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Patrick, Esq.
Patrick, Esq., Lawyer
Category: California Employment Law
Satisfied Customers: 12801
Experience:  Significant experience in all areas of employment law.
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I worked for a non-profit. They closed down had a mass layoff.

Customer Question

I worked for a non-profit. They closed down had a mass layoff. I was one of the ones. Everyone received severance pay. They are now starting off a new program. I interviewed for a different position and was offered the job. They are now saying they don't know if I will get the severance pay. I have been out of work for over a month with no pay. I had counted on the severance pay so now I am behind on many things. Am I eligible for the severance pay?
Submitted: 4 years ago.
Category: California Employment Law
Expert:  Patrick, Esq. replied 4 years ago.
Good evening and thank you for entrusting me to assist you Before I address your concerns, I have a couple questions for you.

How far in advance of your actual termination did your employer provide notice that you were being laid off? Does your employer have more than 100 employees, and if so, were you part of a layoff that included 50 or more?

I very much look forward to helping you on this matter.
Customer: replied 4 years ago.

The notice was more like a little over a week. there were over 50 employees laid off.

Expert:  Patrick, Esq. replied 4 years ago.
Thank you very much. And if you also wouldn't mind clairfying, how much time will pass in total between separation of employment from your last job and the start of your new one?

I should be able to answer your question after this.
Customer: replied 4 years ago.

I have been off work for a month. I have nothing in writing as to what this new position is offering or if it a positive offer yet. I don't know when this new position would start.

Expert:  Patrick, Esq. replied 4 years ago.

Thank you again for your reply.

Employer are required to pay severance if there is a contractual agreement so providing or if they have a statutory obligation to do so. Assuming that you never signed an agreement to receive severance in exchange for your rights to sue, the only basis to compel your employer to pay severance would be statutory, and the only relevant statute that would compel severance under the circumstances is the WARN Act (what I believe you are referring to when you say the "Warren Act").

Under the federal WARN Act, an employer with at least 100 employees that lays off at least 50 during a 30-day period must either give 60 days notice of the lay off or pay 60 days wages. However, the WARN act applies only in circumstances where the affected employees suffer an "employment loss," and the WARN act provides a very specific definition as to what this means.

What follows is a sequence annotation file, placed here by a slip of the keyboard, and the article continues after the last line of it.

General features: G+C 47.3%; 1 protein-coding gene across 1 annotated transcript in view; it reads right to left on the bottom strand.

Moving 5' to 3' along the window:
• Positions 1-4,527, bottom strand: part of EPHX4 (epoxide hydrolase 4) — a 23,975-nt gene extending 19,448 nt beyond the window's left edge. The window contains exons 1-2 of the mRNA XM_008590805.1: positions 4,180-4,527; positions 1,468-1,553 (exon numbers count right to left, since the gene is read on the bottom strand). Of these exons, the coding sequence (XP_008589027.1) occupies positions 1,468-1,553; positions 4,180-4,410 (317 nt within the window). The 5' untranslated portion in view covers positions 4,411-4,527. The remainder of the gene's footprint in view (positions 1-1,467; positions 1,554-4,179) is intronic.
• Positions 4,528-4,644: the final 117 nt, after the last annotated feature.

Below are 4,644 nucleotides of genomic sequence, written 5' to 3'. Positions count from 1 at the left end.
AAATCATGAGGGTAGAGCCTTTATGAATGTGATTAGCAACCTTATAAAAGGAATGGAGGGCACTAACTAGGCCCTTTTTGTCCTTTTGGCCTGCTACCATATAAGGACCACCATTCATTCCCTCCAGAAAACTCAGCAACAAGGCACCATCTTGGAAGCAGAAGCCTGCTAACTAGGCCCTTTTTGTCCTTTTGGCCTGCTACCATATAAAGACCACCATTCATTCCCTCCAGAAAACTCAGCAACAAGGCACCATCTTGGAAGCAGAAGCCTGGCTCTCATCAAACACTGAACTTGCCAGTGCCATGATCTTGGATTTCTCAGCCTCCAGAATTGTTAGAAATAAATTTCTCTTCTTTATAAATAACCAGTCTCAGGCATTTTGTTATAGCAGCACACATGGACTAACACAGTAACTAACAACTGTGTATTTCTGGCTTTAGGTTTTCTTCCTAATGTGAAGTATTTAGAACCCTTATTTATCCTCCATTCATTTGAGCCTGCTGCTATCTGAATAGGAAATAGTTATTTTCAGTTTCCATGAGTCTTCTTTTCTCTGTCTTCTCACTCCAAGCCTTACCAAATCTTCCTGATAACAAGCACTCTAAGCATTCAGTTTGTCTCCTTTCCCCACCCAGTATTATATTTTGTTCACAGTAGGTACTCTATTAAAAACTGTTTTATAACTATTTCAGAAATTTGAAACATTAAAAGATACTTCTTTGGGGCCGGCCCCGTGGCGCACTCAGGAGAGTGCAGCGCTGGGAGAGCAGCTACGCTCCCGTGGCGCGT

Specifically, the WARN Act defines "employment loss" as ... "(A) an employment termination, other than a discharge for cause, voluntary departure, or retirement, (B) a layoff exceeding 6 months, or (C) a reduction in hours of work of more than 50 percent during each month of any 6-month period." 29 U.S.C. § 2101(a)(6).

Assuming that you are re-employed within six months of your separation of employment date, you will not have suffered an "employment loss" within the meaning of the WARN Act, and thus will have no statutory basis to demand severance.

The fact that your layoff was originally expected to be permanent unfortunately would not change things. A federal court recently examined that exact question and determined that, despite an employee originally believing their layoff was permanent (and thus expecting severance under the WARN act), the fact they were rehired within six months meant they did not sustain an "employment loss," and no loss meant the employer did not have to pay any severance under the Act. The case is Rifkin v. McDonnel Douglas Corp and you can reference it here:

Thus, an employee in your circumstance is not entitled to severance unless you have a contract so mandating or unless your re-hire does not occur within 6 months of your separation of employment.

I am truly sorry that I cannot provide you with more favorable news, but I trust that you will appreciate an honest and accurate answer to your question.

Please do not hesitate to let me know if you have any questions or concerns regarding the above and I will be more than happy to assist you further.

If you do not require any further assistance, please be so kind as to provide a positive rating of my service so that I may receive credit for assisting you. Very best wishes to you and thank you so much for coming to Just Answer.
Customer: replied 4 years ago.

I understand there is a Warren Act. I know you are referring to the Warn Act. I feel I will have to talk to another lawyer. Sorry

Expert:  Patrick, Esq. replied 4 years ago.


We are referring to the same law, I can absolutely assure you of that. Non-attorneys commonly confuse the spelling of the law, and that confusion is evidenced widely across the internet, such as here:


And here:


You have come to Just Answer for information from a knowledgeable, licensed attorney. I have been practicing employment law in the state of California for several years, and so I can assure you I am more than equipped to provide exactly that. Respectfully, XXXXX XXXXX to your question is correct.

Please consider that negative service ratings are a great harm to me and my ability to continue working on this site. I am very happy to answer any additional questions you have, and also to obtain confirmation from my colleagues on this site as to the accuracy of my answer.

I do kindly ask, however, that you be so kind as to reconsider your negative service rating. I am doing my very best to help you and I believe it is unfair.

Thank you so much for your consideration.